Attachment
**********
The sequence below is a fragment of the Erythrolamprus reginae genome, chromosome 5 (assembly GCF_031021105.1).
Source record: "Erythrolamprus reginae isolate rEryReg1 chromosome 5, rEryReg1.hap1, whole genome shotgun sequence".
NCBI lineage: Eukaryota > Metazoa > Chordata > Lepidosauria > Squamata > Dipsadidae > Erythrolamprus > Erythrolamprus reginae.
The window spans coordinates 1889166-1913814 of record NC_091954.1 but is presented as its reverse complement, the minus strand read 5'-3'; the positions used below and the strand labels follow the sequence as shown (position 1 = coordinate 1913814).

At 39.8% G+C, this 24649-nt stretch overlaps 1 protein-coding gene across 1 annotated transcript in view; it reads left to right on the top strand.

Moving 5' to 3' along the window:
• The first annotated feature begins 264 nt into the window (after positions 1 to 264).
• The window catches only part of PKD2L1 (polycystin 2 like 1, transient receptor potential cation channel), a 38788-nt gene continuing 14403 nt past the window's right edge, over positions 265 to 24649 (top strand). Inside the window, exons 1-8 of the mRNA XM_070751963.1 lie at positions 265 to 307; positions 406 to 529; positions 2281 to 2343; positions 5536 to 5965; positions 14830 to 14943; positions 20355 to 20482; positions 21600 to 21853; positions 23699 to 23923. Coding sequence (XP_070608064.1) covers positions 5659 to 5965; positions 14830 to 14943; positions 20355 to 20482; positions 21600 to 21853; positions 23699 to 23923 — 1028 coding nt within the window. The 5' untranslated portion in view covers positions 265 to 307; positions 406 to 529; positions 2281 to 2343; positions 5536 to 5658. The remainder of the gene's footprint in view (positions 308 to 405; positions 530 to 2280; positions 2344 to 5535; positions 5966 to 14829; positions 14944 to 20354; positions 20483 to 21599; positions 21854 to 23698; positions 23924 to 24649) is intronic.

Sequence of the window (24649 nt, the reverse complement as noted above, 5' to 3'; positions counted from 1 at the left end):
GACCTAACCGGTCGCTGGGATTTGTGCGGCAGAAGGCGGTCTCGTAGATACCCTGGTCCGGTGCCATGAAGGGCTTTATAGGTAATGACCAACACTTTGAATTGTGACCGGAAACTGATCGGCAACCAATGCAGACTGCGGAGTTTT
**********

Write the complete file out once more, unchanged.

The sequence below is a fragment of the Erythrolamprus reginae genome, chromosome 5 (assembly GCF_031021105.1).
Source record: "Erythrolamprus reginae isolate rEryReg1 chromosome 5, rEryReg1.hap1, whole genome shotgun sequence".
NCBI lineage: Eukaryota > Metazoa > Chordata > Lepidosauria > Squamata > Dipsadidae > Erythrolamprus > Erythrolamprus reginae.
The window spans coordinates 1889166-1913814 of record NC_091954.1 but is presented as its reverse complement, the minus strand read 5'-3'; the positions used below and the strand labels follow the sequence as shown (position 1 = coordinate 1913814).

At 39.8% G+C, this 24649-nt stretch overlaps 1 protein-coding gene across 1 annotated transcript in view; it reads left to right on the top strand.

Moving 5' to 3' along the window:
• The first annotated feature begins 264 nt into the window (after positions 1 to 264).
• The window catches only part of PKD2L1 (polycystin 2 like 1, transient receptor potential cation channel), a 38788-nt gene continuing 14403 nt past the window's right edge, over positions 265 to 24649 (top strand). Inside the window, exons 1-8 of the mRNA XM_070751963.1 lie at positions 265 to 307; positions 406 to 529; positions 2281 to 2343; positions 5536 to 5965; positions 14830 to 14943; positions 20355 to 20482; positions 21600 to 21853; positions 23699 to 23923. Coding sequence (XP_070608064.1) covers positions 5659 to 5965; positions 14830 to 14943; positions 20355 to 20482; positions 21600 to 21853; positions 23699 to 23923 — 1028 coding nt within the window. The 5' untranslated portion in view covers positions 265 to 307; positions 406 to 529; positions 2281 to 2343; positions 5536 to 5658. The remainder of the gene's footprint in view (positions 308 to 405; positions 530 to 2280; positions 2344 to 5535; positions 5966 to 14829; positions 14944 to 20354; positions 20483 to 21599; positions 21854 to 23698; positions 23924 to 24649) is intronic.

Sequence of the window (24649 nt, the reverse complement as noted above, 5' to 3'; positions counted from 1 at the left end):
GACCTAACCGGTCGCTGGGATTTGTGCGGCAGAAGGCGGTCTCGTAGATACCCTGGTCCGGTGCCATGAAGGGCTTTATAGGTAATGACCAACACTTTGAATTGTGACCGGAAACTGATCGGCAACCAATGCAGACTGCGGAGTTTT